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Mirror of the Medieval World

Mirror of the Medieval World

Various authors
292 pages
435 illustrations
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The years 1978 and 1979 were auspicious ones for The Metropolitan Museum of Art: Philippe de Montebello became its Director and William D. Wixom its Chairman of the Department of Medieval Art and The Cloisters. By then, the Museum's two collections of medieval art jointly encompassed outstanding examples of metalwork, illuminated manuscripts, stained-glass panels, limestone and wood sculptures, textiles, and jewelry (both secular and religious), these items dating from the second century B.C. until well into the sixteenth century. During the ensuing years, under the keen eye and connoisseurship of the chairman and his curatorial staff, and supported enthusiastically by the new administration, the department's holdings grew considerably.

Highlighted in these pages—and in an accompanying exhibition that allows the public to savor many of the works at first hand—are more than 300 purchases and gifts. Although a great majority of the objects have been on view and have figured in various Metropolitan Museum publications over the last two decades, many works have remained unpublished until now. Following a Foreword by the Director, the Introduction by William D. Wixom provides an overview of the enrichment of the collections under his stewardship. The reader then discovers how lacunae were filled, as highly significant examples of the art of the Middle Ages took their place among others with equally impressive provenances.

The catalogue entries, which focus on more than 200 of the most important objects arranged chronologically by type and date, were written by present as well as former curators in the Department of Medieval Art, all recognized as experts in a particular period or field. Large color illustrations of the works, often shown in multiple views, accompany extensive documentation, including provenances, former collection and exhibition histories, notes, and bibliographic references. The book concludes with a Selected Bibliography and an Index. For those unaware of the richness and quality of the medieval treasures available for edification and enjoyment in New York's foremost museum, this volume offers an exciting introduction; for students and scholars of medieval art, it presents the opportunity to take an armchair tour of old favorites encountered on past visits to the Metropolitan's galleries and to become acquainted with the many splendid additions.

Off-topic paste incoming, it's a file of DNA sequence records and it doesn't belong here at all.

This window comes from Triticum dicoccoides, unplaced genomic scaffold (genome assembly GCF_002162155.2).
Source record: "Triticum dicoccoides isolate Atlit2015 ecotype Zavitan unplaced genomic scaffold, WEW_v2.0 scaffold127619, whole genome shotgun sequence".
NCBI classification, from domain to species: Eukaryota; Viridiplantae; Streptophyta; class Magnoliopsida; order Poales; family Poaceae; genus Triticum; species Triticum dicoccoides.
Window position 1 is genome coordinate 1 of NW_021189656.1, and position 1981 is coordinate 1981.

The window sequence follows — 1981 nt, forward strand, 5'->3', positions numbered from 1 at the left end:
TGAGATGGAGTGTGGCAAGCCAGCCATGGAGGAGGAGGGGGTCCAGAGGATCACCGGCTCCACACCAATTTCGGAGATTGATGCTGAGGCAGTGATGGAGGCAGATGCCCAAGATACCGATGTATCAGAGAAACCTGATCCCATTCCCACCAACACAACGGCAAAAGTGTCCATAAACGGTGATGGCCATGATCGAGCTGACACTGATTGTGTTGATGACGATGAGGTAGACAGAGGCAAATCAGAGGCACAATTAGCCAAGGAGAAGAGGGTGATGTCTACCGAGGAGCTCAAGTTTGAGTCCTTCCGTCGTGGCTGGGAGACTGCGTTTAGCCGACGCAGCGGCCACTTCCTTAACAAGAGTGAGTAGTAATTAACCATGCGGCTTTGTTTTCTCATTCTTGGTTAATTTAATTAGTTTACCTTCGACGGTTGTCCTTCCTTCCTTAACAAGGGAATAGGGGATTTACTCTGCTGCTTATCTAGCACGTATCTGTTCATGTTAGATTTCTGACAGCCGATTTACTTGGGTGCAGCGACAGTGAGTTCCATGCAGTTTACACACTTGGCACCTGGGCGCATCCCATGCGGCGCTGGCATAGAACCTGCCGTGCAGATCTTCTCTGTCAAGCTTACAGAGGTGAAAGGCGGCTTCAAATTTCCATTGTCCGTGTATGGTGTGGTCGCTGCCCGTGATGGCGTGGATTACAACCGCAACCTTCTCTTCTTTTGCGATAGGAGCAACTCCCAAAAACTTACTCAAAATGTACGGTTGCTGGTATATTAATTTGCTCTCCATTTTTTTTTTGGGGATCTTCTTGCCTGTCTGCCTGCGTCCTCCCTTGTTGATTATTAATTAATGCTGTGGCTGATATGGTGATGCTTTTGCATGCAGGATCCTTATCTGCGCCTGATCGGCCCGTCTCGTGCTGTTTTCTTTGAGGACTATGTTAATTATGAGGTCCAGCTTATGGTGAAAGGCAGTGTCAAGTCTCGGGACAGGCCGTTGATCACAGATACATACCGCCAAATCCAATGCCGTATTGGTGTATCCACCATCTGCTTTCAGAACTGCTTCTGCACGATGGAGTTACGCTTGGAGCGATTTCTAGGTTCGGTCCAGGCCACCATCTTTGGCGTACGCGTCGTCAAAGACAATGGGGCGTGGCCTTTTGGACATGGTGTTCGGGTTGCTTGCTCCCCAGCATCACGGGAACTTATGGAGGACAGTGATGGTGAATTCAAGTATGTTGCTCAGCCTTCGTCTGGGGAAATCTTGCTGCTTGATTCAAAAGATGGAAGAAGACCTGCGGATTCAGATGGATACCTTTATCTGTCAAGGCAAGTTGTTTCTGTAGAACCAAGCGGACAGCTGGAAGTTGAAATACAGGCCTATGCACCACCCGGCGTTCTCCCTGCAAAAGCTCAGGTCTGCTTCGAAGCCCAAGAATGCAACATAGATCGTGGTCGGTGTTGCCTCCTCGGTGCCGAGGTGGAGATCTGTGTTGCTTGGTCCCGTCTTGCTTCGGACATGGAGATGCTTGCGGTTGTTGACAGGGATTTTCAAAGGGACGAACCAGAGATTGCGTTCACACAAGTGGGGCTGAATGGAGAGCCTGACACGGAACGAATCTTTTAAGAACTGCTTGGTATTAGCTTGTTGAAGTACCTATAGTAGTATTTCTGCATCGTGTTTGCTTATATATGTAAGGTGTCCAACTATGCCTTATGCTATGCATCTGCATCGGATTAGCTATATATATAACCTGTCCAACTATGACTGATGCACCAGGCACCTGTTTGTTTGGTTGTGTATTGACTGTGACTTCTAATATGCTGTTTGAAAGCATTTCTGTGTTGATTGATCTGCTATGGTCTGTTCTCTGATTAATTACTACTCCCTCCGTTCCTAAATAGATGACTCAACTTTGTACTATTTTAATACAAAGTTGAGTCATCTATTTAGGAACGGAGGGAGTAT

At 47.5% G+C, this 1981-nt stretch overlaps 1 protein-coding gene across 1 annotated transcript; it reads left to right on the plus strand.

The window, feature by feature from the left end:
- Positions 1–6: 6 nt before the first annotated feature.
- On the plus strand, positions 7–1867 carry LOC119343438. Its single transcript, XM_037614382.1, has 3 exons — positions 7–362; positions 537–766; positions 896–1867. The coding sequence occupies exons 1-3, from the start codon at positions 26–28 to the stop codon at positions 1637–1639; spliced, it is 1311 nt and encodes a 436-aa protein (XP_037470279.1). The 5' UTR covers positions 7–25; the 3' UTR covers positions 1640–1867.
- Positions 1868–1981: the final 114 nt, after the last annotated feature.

Met Art in Publication

Horse-Shaped Brooch, Bronze, Celtic
650–550 BCE
Votive Figure, Copper alloy, Hallstatt Period
7th century BCE
Pin with the Head and Torso of a Figure, Copper alloy, Hallstatt Period
7th century BCE
Neck Ring (Torque), Copper alloy, Scandinavian
600 BCE
Brooch, Copper alloy, Late Hallstatt Period
6th century BCE
S-Shaped Brooch, Bronze, Celtic
6th century BCE
Armlet, Cast bronze, Celtic
ca. 400 BCE
Handle of Ewer, Copper alloy, Celtic
5th century BCE
Bow of a Brooch, Copper alloy, Celtic
late 5th century BCE
Belt Clasp, Leaded bronze, inlaid silver, iron rivets, Celtic
2nd century BCE
Terret (Rein Guide), Copper alloy, champlevé enamel, Celtic or Roman
Dragon-Shaped Brooch, Copper alloy with champlevé enamel, Celtic or Roman
Bow Brooch, Copper alloy, Roman
mid-1st century
Pennanular or Omega Brooch, Bronze, Roman
1st–2nd century
"Strongly Profiled" Brooch, Bronze, Roman
1st–2nd century
Wing Brooch, Silver, gold, four carnelians, Roman
Knee Brooch, Copper alloy, Roman
2nd century
S-Shaped Brooch, Bronze, Roman
2nd–3rd century
Brooch in the form of a Stag, Copper alloy, champleve enamel, Roman
2nd–3rd century
Disk Brooch, Millefiore enamel on bronze, Roman
2nd–3rd century
Showing 20 of 398

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